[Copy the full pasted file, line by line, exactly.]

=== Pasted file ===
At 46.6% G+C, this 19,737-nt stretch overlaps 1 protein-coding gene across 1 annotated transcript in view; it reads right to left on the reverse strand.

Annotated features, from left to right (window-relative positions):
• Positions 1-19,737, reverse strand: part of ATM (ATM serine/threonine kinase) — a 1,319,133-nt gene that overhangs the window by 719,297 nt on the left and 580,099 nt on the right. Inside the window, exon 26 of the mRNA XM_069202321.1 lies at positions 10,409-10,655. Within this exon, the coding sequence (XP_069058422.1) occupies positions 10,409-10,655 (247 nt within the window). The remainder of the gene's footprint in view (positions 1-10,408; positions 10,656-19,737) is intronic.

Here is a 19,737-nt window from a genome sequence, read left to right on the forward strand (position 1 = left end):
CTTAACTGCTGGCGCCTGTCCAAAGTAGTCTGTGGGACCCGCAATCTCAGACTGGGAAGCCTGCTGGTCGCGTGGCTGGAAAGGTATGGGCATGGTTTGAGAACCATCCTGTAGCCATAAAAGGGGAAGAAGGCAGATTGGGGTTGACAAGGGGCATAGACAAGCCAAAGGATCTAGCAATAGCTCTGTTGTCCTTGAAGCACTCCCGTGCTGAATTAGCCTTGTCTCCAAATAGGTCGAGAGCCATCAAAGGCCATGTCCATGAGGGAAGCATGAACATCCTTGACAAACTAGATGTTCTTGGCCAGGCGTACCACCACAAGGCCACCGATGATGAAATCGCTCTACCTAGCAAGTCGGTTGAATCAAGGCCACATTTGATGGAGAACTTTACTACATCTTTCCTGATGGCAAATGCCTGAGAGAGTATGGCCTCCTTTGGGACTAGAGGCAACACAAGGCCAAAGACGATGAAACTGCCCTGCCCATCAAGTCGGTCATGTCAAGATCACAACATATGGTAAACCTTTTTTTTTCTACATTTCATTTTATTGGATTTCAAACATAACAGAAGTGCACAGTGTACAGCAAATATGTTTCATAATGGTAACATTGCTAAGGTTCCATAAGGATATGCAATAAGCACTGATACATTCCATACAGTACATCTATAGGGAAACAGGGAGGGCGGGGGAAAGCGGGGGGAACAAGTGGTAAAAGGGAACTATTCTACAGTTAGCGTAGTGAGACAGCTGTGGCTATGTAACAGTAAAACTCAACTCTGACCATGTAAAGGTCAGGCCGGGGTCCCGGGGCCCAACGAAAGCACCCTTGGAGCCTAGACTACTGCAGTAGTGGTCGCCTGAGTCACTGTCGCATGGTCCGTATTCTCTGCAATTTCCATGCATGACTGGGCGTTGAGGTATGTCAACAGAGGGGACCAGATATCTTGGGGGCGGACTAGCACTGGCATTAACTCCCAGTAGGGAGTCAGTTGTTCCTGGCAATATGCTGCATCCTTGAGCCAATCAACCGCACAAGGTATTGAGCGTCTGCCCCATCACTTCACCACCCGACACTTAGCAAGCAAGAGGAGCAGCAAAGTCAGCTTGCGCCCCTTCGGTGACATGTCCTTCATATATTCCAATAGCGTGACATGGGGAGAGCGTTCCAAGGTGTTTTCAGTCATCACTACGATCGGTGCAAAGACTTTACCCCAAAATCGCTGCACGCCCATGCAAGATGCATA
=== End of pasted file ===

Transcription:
At 46.6% G+C, this 19,737-nt stretch overlaps 1 protein-coding gene across 1 annotated transcript in view; it reads right to left on the reverse strand.

Annotated features, from left to right (window-relative positions):
• Positions 1-19,737, reverse strand: part of ATM (ATM serine/threonine kinase) — a 1,319,133-nt gene that overhangs the window by 719,297 nt on the left and 580,099 nt on the right. Inside the window, exon 26 of the mRNA XM_069202321.1 lies at positions 10,409-10,655. Within this exon, the coding sequence (XP_069058422.1) occupies positions 10,409-10,655 (247 nt within the window). The remainder of the gene's footprint in view (positions 1-10,408; positions 10,656-19,737) is intronic.

Here is a 19,737-nt window from a genome sequence, read left to right on the forward strand (position 1 = left end):
CTTAACTGCTGGCGCCTGTCCAAAGTAGTCTGTGGGACCCGCAATCTCAGACTGGGAAGCCTGCTGGTCGCGTGGCTGGAAAGGTATGGGCATGGTTTGAGAACCATCCTGTAGCCATAAAAGGGGAAGAAGGCAGATTGGGGTTGACAAGGGGCATAGACAAGCCAAAGGATCTAGCAATAGCTCTGTTGTCCTTGAAGCACTCCCGTGCTGAATTAGCCTTGTCTCCAAATAGGTCGAGAGCCATCAAAGGCCATGTCCATGAGGGAAGCATGAACATCCTTGACAAACTAGATGTTCTTGGCCAGGCGTACCACCACAAGGCCACCGATGATGAAATCGCTCTACCTAGCAAGTCGGTTGAATCAAGGCCACATTTGATGGAGAACTTTACTACATCTTTCCTGATGGCAAATGCCTGAGAGAGTATGGCCTCCTTTGGGACTAGAGGCAACACAAGGCCAAAGACGATGAAACTGCCCTGCCCATCAAGTCGGTCATGTCAAGATCACAACATATGGTAAACCTTTTTTTTTCTACATTTCATTTTATTGGATTTCAAACATAACAGAAGTGCACAGTGTACAGCAAATATGTTTCATAATGGTAACATTGCTAAGGTTCCATAAGGATATGCAATAAGCACTGATACATTCCATACAGTACATCTATAGGGAAACAGGGAGGGCGGGGGAAAGCGGGGGGAACAAGTGGTAAAAGGGAACTATTCTACAGTTAGCGTAGTGAGACAGCTGTGGCTATGTAACAGTAAAACTCAACTCTGACCATGTAAAGGTCAGGCCGGGGTCCCGGGGCCCAACGAAAGCACCCTTGGAGCCTAGACTACTGCAGTAGTGGTCGCCTGAGTCACTGTCGCATGGTCCGTATTCTCTGCAATTTCCATGCATGACTGGGCGTTGAGGTATGTCAACAGAGGGGACCAGATATCTTGGGGGCGGACTAGCACTGGCATTAACTCCCAGTAGGGAGTCAGTTGTTCCTGGCAATATGCTGCATCCTTGAGCCAATCAACCGCACAAGGTATTGAGCGTCTGCCCCATCACTTCACCACCCGACACTTAGCAAGCAAGAGGAGCAGCAAAGTCAGCTTGCGCCCCTTCGGTGACATGTCCTTCATATATTCCAATAGCGTGACATGGGGAGAGCGTTCCAAGGTGTTTTCAGTCATCACTACGATCGGTGCAAAGACTTTACCCCAAAATCGCTGCACGCCCATGCAAGATGCATA